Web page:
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CULTURE

‘Marlowe’ closes Spain’s San Sebastian film festival

Spain's prestigious San Sebastian film festival wrapped up on Saturday with the international premiere of "Marlowe" starring Northern Irish actor Liam Neeson.

Liam Neeson and Diane Kruger
Northern Irish actor Liam Neeson (L) and German actress Diane Kruger pose during a photo call for the film "Marlowe" during the 70th San Sebastian International Film Festival in the northern Spanish Basque city of San Sebastian on September 24, 2022. Photo: ANDER GILLENEA / AFP

Based on John Banville’s novel “The Black Eyed Blonde”, the movie is set in 1930s Los Angeles.

Private eye Philip Marlowe — played by Neeson — is tasked with finding the missing ex-lover of Clare Cavendish, a beautiful heiress played by German-born actress Diane Kruger.

The character Marlowe has been played before by the likes of Humphrey Bogart and Elliott Gould, but Neeson said this pedigree didn’t phase him from taking part in the neo-noir thriller.

“Even though these wonderful actors have played it before, that didn’t intimidate me,” Neeson told a press conference in San Sebastian.

The film by Oscar-winning director Neil Jordan was screened out of competition at the 70th edition of the festival, which opened in San Sebastian in northern Spain on September 16.

“We don’t get to play those kind of characters very often anymore or those kind of films are not being made that often anymore,” said Kruger, known for films such as “Inglourious Basterds” and “Troy”.

“I knew Neil would give it a certain quirky twist and that he would cast it superbly,” said Neeson.

A total of 17 films are competing for the best award in the official selection, with the festival’s prizes to be announced at a ceremony late Saturday.

The festival is the fourth major European film gala of the year, following Cannes, Venice and Berlin.

It was originally intended to honour Spanish-language films but has established itself as a top showcase for new films.

The festival hosted the world premiere of Alfred Hitchcock’s spy thriller “North by Northwest” in 1959 and Woody Allen’s “Melinda and Melinda” in 2004.

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SPANISH TRADITIONS

How Spain celebrates All Saints’ Day

All Saints' Day or Día de Todos los Santos as it’s called in Spanish falls on November 1st and is a public holiday in Spain. Discover how this day is celebrated across the country.

How Spain celebrates All Saints' Day

Major shops are closed, kids stay home from school and many businesses are shut too, so what do Spaniards do on All Saints’ Day? 

A day at the cemeteries

The most traditional activity to do on All Saints’ Day is to go to the local cemetery. Spanish families usually go together to the cemeteries where their loved ones are buried, clean their gravestones and leave fresh flowers. Some cemeteries may even have events on such as live music or dance performances.

It’s also a day for spending time with family and perhaps meeting at someone’s house for a meal.  

READ ALSO: Five weird and wonderful Spanish traditions on All Saints’ Day 

Traditional treats to enjoy on Día de Todos los Santos

Panellets

Panellets are traditional sweets from Catalonia eaten around this time of year. They are typically small balls made from marzipan and studded with pine nuts. You can, however, get many different flavours and many different types of decorations such as chocolate or even coffee ones, although most of them are still made with almond flour.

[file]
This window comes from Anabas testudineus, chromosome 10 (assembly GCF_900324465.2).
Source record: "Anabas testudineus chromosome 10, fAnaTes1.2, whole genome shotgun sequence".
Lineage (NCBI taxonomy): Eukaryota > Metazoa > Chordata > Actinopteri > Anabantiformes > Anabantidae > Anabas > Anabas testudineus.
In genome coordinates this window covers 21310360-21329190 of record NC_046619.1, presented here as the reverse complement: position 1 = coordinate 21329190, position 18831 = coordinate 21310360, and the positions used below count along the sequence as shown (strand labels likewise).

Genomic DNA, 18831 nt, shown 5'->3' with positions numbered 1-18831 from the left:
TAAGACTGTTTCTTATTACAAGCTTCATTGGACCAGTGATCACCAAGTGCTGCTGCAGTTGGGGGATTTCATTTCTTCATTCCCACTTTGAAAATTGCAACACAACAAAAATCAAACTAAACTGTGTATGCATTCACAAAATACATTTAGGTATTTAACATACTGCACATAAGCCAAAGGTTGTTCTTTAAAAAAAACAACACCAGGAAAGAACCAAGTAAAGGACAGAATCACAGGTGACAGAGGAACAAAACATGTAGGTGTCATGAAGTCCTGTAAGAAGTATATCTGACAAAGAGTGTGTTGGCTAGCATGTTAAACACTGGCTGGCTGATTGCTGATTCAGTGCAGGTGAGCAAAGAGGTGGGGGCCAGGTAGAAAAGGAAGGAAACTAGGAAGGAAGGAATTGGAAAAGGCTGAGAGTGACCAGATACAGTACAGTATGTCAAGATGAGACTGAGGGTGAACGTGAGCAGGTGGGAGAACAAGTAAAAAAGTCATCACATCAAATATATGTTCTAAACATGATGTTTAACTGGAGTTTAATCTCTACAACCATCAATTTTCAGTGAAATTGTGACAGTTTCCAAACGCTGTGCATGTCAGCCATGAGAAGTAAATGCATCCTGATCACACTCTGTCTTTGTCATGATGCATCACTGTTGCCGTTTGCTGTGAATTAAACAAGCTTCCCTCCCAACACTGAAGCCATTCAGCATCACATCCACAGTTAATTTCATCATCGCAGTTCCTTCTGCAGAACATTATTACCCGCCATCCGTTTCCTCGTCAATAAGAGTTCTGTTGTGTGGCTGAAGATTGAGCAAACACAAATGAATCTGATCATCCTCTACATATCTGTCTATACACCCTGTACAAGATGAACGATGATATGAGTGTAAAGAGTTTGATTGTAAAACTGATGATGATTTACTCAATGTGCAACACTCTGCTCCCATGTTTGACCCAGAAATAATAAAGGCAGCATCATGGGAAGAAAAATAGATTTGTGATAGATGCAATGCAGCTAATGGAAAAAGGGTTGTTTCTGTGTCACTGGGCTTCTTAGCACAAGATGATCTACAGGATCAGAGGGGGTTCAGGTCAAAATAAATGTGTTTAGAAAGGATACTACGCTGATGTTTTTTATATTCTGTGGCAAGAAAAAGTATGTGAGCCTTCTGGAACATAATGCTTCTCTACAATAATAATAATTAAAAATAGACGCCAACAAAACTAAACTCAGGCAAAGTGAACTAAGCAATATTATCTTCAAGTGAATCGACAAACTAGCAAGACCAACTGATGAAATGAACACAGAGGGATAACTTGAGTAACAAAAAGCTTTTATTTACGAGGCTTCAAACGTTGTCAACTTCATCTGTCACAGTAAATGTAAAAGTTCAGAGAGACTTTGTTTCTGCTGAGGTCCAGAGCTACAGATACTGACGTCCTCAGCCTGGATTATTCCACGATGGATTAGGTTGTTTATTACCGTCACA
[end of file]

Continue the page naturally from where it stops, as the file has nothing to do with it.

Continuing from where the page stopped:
Huesos de Santo

Saint’s bones as they are called in English are another typical treat found all over Spain at this time of year. Also made from marzipan, they’re long finger-like rolls filled with a sweet egg-yolk custard, created to look like bones. Today you can find many different flavours such as chocolate, coconut, praline or even yoghurt.

Try some huesos de Santo on All Saints’ Day. Photo: Tamorlan / WikiCommons

Buñuelos de Viento

Wind fritters are small deep-fried fritters or doughnuts, which are again found in many regions across Spain during this time of year. They’re made from a batter of flour, sugar, eggs and milk and then deep-fried in hot oil before being filled with different creamy centres.

The most typical is vanilla cream, but you can also find many different types. Another favourite is those filled with cabello de ángel or angel hair, which is essentially candied spaghetti squash.

Legend says that when you eat a buñuelo, a soul is released from purgatory, which is why eating them has become a popular custom on All Saints’ Day.

Experts vary in their opinion as to the origins of these fritters. Some say they date back to the Moors, while others claim that one of the first references to them went as far back as Roman times.

La Castañada

La Castañada (Castanyada in Catalan) is a tradition held across Catalonia, the Balearic Islands and Aragón and coincides with All Saints’ Day and Halloween, even though it’s a separate festival. During the days leading up to these and the days itself, you’ll find chestnut sellers on street corners, roasting shiny brown chestnuts and big pumpkin-coloured sweet potatoes.

Children also go to school around the time, dressed as chestnut sellers.

This is the time of year for roast chestnuts in Spain. Photo: Angel Abril Ruiz / WikiCommons

Many regions in Spain have their own versions of the Castañada, such as Gaztañerre Eguna in the Basque Country and Navarra, which is known as the ‘día de las castañas asadas‘ or day of the roast chestnuts. It is typically celebrated on November 2nd and All Saints’ Night when families gather to honour their deceased loved ones by eating chestnuts, snails in sauce and motokil, similar to polenta made from cornmeal.

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